Failure is part and parcel of innovation, corporate failures must not make Brits more risk-averse, Paul Ormerod writes.
The conviction of Sam Bankman-Fried (SBF), founder of cryptocurrency exchange FTX, on multiple charges of massive fraud last week throws the spotlight once again on the risks of investing in high-tech ventures. FTX attracted vast amounts of investment from venture capital and grew spectacularly. But from being feted in the financial press and courted by top ranking politicians, SBF’s personal worth collapsed from $14bn to zero in little over a year.
Similarly the journey of Wework, while there is no suggestion of any wrongdoing, represents another example of a company which, after promising an exciting new future not long ago, now faces collapse. Wework was meant to revolutionise the office rentals market and attracted huge amounts of venture capital, with Softbank alone investing $4bn. But the value of the company had fallen 99.9 per cent from its $47bn peak before it filed for bankruptcy in the US yesterday.
Hindsight of course makes financial geniuses of us all. Wework, for example, took out long leases on buildings and filled them with flexible short-term lets. How obviously stupid! It took off because the executives sold a vision to hard-nosed, very smart venture capitalists which persuaded them to invest.
Entrepreneurship by its very nature requires a vision. The whole essence of the concept is to create something which previously did not exist and which people did not know they wanted.
Even companies which go on to become very successful often stand on the precipice of failure in their early days. Google, for example, was rescued by a last minute injection of £8m – million not billion – when it was only just beginning to get going.
Failure is in fact the distinguishing feature of entrepreneurial ventures. Almost all new enterprises fail.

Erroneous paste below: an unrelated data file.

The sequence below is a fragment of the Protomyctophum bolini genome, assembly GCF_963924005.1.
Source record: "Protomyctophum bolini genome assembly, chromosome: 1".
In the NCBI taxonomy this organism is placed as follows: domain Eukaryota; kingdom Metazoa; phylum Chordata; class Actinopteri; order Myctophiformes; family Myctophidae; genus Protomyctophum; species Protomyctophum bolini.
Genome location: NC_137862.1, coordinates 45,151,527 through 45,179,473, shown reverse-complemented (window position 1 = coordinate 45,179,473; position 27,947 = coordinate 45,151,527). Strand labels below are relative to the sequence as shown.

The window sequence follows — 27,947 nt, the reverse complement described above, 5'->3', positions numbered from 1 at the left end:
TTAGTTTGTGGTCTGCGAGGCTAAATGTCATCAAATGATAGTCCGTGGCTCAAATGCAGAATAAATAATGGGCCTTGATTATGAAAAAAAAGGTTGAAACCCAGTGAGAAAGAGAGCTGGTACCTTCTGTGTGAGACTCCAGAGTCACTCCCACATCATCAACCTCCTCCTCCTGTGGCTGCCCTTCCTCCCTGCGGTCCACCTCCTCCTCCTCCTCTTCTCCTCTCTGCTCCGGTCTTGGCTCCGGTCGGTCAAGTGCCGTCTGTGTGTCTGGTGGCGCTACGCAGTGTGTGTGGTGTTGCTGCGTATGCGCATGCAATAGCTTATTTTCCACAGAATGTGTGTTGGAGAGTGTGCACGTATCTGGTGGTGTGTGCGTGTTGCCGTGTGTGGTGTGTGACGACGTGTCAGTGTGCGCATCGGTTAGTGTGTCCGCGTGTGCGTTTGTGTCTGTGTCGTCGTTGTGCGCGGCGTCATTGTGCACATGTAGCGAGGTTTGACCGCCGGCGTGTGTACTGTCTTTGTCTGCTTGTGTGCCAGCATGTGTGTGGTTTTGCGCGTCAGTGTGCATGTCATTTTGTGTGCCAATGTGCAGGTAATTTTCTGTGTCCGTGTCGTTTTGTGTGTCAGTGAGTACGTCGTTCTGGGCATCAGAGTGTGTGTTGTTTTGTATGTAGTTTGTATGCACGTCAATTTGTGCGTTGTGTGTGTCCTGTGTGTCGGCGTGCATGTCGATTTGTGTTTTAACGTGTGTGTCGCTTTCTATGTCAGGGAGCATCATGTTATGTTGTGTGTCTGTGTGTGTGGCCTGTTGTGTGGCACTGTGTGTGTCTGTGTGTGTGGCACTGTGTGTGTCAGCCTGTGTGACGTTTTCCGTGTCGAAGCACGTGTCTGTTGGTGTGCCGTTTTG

This phenomenon is not confined to the modern world. For example, intellectual ferment and fervour was at its height in Renaissance Italy, and nowhere more so than in Venice, centre of a vast network of international trade. In 1469, twelve companies were engaged there in the new activity of printing, but by 1472 nine of them had failed.
Likewise, in the first two decades of the 20th century there were almost 2,000 firms involved in the revolutionary new technology of automobile production in the US. Over 99 per cent disappeared.
Concerns about the impact of innovation on jobs, as in the case of AI, are also not new. To take another example from the past, in the middle of the 19th century the railways rapidly destroyed the entire stagecoach industry. Tough on the drivers, on the horse-related businesses which the coaches needed, on the inns which served the routes. But society as a whole was a massive beneficiary of the new technology.
Policymakers have to strike a difficult balance. They need innovation to generate the growth which creates a flow of extra monies for the public purse. But they face relentless criticism if the state backs anything which fails. And they have to try and ensure reasonable protection of existing firms and jobs.
Yet the plain fact is that in the UK and across Western Europe, the balance tilts far too much to risk aversion, to not investing in innovation, to protection of the existing order rather than promotion of the new.
Supporting innovation is not just an economic policy, it is a social one as well. It is the only sustainable way of financing the increasing demands which are placed upon the welfare state. Whoever forms the next government must shift the balance in its favour.